“It is impossible to single out why any Indian dwelling looked and worked the way it did. To be sure, Indians were responding to the climate around them and making the most of natural materials at hand. But the evolution of a particular habitation also was affected by social organizations, patterns of gathering food, religious life, and history.” – Native American Architecture – Nabokov and Easton

The Native American traditional building materials, tools and art will be broken down into 9 groups

1. Northeast and Great Lakes– Wigwam, Longhouse, Subartic Tipi

Climate Zone: Temperate

Ecology: Woodlands

Raw Materials: Saplings, birch and elm bark, sinew, reed

2. Southeast- Mound, Town house and Chickee

Climate Zone: Subtropical

Ecology: Woodlands, tropical

Raw Materials: Saplings, wattle and daub, palmetto thatch

3. Great Plains- Earthlodge, Grass House and Tipi

Climate Zone: Temperate, Continental Steppe

Ecology: Prairie

Raw Materials: Timber, saplings, sod, grass, hide, canvas

4. Plateau- Pit House, Tipi and Elongated Tipi

Climate Zone: Continental Steppe, Highlands

Ecology: Forest, Prairie

Raw Materials: Timber, saplings, sod, reed, canvas

5. Arctic- Winter House, Iglu, Tent, Barabara, Kasim

Climate Zone: Arctic, subarctic

Ecology: Tundra

Raw Materials: Snow, sod, timber, seal, skin, stone

Subarctic- Wigwam, Tipi

Climate Zone: Artic, Subartic

Ecology: Mountains, tundra, forests, waterways

Raw Materials: Timber, saplings, bark, snow, hide, canvas

6. Northwest Coast- Plank House

Climate Zone: Temperate

Ecology: Forest, islands, waterways

Raw Materials: Cedar timber, split planks, bark

7. California- Plank House, Earthlodge, Wikiup, Bark Tipi

Climate Zone: Temperate, subtropical

Ecology: Forest, mountains, valley, desert

Raw Materials: Redwood Timber and split planks, earth, timber, saplings, reed

Great Basin- Wikiup, Tipi

Climate Zone: Continental Steppe, desert

Ecology: Forest, mountains, valley, desert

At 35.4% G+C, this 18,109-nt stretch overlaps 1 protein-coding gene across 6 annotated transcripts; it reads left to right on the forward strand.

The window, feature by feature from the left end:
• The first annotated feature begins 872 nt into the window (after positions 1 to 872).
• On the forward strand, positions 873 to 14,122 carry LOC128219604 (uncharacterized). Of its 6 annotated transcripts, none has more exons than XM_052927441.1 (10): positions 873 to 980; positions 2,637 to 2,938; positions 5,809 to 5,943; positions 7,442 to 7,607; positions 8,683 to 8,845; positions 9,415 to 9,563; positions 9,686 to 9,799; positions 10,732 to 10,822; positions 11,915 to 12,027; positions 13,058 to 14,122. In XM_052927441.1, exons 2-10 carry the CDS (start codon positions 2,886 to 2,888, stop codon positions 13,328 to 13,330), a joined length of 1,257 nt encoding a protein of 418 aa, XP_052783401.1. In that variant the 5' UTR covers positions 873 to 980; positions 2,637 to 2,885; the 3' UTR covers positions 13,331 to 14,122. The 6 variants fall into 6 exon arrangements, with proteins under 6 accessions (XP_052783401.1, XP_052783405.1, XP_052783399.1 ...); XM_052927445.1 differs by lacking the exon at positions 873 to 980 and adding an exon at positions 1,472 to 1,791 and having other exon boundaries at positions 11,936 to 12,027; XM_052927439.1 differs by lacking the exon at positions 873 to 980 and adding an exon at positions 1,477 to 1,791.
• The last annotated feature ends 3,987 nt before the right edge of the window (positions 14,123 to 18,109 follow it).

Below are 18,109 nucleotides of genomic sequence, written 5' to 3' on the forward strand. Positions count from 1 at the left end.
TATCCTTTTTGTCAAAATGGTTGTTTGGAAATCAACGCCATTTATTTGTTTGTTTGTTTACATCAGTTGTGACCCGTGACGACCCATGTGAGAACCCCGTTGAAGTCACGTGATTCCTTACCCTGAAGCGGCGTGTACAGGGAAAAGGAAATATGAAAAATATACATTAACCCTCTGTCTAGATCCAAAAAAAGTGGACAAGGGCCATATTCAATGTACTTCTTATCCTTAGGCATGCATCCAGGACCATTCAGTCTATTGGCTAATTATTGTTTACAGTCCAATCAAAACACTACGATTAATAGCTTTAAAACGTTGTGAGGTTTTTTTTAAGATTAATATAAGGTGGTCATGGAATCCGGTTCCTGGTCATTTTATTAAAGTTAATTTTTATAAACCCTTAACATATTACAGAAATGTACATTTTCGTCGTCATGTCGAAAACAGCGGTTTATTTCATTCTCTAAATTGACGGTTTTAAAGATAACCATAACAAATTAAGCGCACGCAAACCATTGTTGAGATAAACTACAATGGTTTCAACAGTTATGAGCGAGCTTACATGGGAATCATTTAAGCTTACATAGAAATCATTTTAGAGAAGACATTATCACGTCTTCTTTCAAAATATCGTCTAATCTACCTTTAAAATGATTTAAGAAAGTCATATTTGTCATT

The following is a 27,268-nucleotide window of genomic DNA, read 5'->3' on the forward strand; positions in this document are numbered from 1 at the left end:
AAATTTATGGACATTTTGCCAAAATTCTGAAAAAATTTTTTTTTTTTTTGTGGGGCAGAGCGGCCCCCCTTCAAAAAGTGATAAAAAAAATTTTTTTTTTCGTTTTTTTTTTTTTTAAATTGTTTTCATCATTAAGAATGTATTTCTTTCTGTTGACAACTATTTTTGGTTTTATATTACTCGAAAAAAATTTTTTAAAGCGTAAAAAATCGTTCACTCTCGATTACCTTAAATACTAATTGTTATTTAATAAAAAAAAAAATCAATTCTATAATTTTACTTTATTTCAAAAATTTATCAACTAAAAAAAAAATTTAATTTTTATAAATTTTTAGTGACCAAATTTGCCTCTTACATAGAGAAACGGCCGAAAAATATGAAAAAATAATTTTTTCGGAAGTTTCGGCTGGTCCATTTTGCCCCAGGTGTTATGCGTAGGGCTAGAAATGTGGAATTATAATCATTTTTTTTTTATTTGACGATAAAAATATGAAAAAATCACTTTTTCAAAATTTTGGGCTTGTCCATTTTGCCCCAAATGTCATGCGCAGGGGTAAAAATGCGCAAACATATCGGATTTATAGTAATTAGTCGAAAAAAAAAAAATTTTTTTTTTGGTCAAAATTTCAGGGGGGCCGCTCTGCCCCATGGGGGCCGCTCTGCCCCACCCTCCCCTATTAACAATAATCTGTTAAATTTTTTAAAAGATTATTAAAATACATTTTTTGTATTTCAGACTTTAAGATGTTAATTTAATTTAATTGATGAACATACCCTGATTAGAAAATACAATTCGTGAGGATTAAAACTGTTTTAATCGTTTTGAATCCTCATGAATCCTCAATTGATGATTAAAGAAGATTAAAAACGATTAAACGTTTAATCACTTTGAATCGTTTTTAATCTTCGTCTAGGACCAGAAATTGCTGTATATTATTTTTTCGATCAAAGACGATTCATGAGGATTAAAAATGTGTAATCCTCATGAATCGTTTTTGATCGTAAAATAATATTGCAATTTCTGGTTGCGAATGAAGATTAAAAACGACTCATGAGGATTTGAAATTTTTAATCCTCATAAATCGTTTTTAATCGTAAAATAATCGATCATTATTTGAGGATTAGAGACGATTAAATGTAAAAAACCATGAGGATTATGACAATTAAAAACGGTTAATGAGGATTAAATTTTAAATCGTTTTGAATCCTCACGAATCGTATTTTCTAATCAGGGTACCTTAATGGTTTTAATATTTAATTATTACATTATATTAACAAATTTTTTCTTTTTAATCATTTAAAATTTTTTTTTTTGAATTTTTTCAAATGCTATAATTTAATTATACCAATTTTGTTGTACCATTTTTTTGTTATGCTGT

Raw Materials: Saplings, brush

8. Southwest I- Hogan, Wikiup, Ki and Ramada

Climate Zone : Hot Arid

Ecology: Desert, valley, rivers

Raw Materials: Adobe, timber, brush

9. Southwest II- Pueblo, Kiva

Climate Zone: Hot Arid

Ecology: Desert, valley, rivers

Raw Materials: Adobe, stone, timber, brush

Determinants of Form-

  1. Technology
  2. Climate
  3. Economics -Resources
  4. Social Organization – Families, tribes, etiquette etc.
  5. History
  6. Religion
  7. Spirit/ Intuitive Sense – Spirit world is very real, beliefs and vision quests. No difference between building and land. Universal View of the world. Buildings are living and have spirits. Organization of structures rely on Stars and all 4 cardinal directions.

Raw Materials –

“Indians had no choice but to build with raw materials from the land around them. They fashioned their dwellings from wood, bark, grass, reeds, earth, snow, skin and bones.” – Native American Architecture – Nabokov and Easton

  1. Earth – Adobe, mud and stone
  2. Organic – Timber, saplings, bark, reed, fiber (grass), brush, hide, sinew (bone)
  3. Hybrid – adobe/timber, sod (earth/fiber), wattle and daub

Structural Types –

  1. Mostly Tensile or bent frame with covering – Wigwam, wikiup, grass house, ki
  2. Compressive Shell – Iglu, tipi, hogan, pueblo, town house
  3. Post and Beam – lean to shed, pit house, earthlodge, longhouse, chickee, plank house, summer house, winter house, King Island house

Building Forms –

  1. Domical- Iglu, wigwam, wikiup, grass house, ki, cribbed- log hogan, barabara
  2. Conical- tipi, forked-pole hogan, earthlodge, pit house
  3. Rectilinear- chickee, longhouse, plank house, pueblo, summer house, winter house, King Island house

Artificial Intelligence and Robotics

Artificial Intelligence – “In computer science, artificial intelligence (AI), sometimes called machine intelligence, is intelligence demonstrated by machines, in contrast to the natural intelligence displayed by humans.” -Wikipedia

Robots – Precision and Repetitiveness

Computers – Synthesizing Information

Humans – Awareness, Perception and Decision Making but it is the imperfections that make us human

The End Of The World with Josh Clark

Craft

“Craft arises between the closeness of the creator and what it is being created.”

“We are now capable of reproducing traditional crafts very easily in a mechanical form.”

“But making things by hand is the mechanism for trying out new things for making mistakes. Craft offers the doorway to a lot of innovation. So the importance in the contemporary spirit is on the process , the idea of changing the path somewhere along the way and following where those new paths lead ” – Nora Atkinson from Takumi

Omotenashi – Japanese word for finding yourself in your work. It is the materialization of your feelings to create depth in unseen ways.